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Marlborough's America$
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Stephen Saunders Webb

Print publication date: 2013

Print ISBN-13: 9780300178593

Published to Yale Scholarship Online: October 2013

DOI: 10.12987/yale/9780300178593.001.0001

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Alexander Spotswood: Architect of Empire

Alexander Spotswood: Architect of Empire

Chapter:
(p.330) Chapter Twelve Alexander Spotswood: Architect of Empire
Source:
Marlborough's America
Author(s):

Stephen Saunders Webb

Publisher:
Yale University Press
DOI:10.12987/yale/9780300178593.003.0013

Colonel Alexander Spotswood, the royal lieutenant governor of Virginia and architect of empire, was obsessed with both foreign and domestic security. Spotswood's imperial program was hindered by a conflict between the English crown and the colonial elite that dated back to 1676. On June 21, 1710, Spotswood landed in Virginia and spent his first night at Green Spring, considered the greatest mansion in America at the time and the headquarters of the Burwell family. Since 1676, “The Green Spring faction,” American elites allied with London merchants, had resisted every governor general as a military tyrant representing a coercive sovereign and controlled the council, the burgesses, and the church when Spotswood arrived. The clash between Spotswood—the duke of Marlborough's deputy chief of staff for nine campaigns—with a feudal family faction was inevitable. By the end of his twelve-year tenure, Spotswood had restored royal authority and political stability in Virginia.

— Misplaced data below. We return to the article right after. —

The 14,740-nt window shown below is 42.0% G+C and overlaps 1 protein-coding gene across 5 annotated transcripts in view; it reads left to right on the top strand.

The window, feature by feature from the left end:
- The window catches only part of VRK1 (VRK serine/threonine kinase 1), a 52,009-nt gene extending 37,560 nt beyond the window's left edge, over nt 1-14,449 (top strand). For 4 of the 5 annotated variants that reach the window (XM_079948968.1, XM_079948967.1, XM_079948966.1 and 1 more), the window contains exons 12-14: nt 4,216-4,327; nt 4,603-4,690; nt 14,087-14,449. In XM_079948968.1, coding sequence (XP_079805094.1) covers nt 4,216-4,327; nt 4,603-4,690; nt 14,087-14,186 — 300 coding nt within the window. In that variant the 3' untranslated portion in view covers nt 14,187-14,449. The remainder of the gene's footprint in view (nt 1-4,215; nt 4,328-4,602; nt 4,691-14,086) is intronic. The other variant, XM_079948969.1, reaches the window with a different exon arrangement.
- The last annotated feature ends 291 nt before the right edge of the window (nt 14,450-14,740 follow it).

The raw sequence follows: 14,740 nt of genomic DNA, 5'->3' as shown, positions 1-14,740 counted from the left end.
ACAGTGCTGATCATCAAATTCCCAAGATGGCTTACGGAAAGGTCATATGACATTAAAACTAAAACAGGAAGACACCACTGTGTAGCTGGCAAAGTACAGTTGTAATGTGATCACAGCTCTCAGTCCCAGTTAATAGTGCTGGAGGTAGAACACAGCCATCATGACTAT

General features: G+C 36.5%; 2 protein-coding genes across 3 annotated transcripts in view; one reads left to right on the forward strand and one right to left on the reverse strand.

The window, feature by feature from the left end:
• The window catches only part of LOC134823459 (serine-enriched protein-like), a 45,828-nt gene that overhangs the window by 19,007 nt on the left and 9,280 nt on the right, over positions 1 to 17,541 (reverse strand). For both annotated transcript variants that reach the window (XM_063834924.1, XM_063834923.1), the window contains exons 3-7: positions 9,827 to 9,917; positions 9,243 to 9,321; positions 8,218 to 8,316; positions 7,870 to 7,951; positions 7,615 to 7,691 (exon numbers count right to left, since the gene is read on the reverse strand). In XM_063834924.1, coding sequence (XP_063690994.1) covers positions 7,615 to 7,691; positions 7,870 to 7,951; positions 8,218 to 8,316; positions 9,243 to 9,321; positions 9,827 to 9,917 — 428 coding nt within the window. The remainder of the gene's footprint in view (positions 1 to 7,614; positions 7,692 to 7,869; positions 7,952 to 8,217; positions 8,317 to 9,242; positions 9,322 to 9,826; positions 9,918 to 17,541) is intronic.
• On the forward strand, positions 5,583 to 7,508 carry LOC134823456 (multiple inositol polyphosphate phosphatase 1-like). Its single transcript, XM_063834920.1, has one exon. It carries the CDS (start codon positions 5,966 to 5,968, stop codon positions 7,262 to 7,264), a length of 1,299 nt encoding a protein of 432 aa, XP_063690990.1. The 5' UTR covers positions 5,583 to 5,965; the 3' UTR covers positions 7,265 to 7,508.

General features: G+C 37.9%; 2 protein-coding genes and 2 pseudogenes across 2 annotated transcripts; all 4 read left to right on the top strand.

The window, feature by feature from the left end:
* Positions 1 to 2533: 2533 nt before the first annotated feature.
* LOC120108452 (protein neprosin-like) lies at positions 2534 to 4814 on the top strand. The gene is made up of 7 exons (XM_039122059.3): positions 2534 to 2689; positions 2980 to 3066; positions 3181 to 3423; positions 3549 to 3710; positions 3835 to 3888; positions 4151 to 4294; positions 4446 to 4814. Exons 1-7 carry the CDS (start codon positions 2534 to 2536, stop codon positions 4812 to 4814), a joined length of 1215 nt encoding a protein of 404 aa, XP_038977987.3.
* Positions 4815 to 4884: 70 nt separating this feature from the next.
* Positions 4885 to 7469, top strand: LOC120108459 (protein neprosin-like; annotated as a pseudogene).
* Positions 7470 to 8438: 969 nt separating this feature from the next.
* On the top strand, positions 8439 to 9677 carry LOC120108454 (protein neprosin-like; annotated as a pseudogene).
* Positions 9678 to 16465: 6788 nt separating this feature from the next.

Keywords:   elites, Alexander Spotswood, Virginia, Green Spring, Burwell family, Green Spring faction, burgesses, royal authority, political stability

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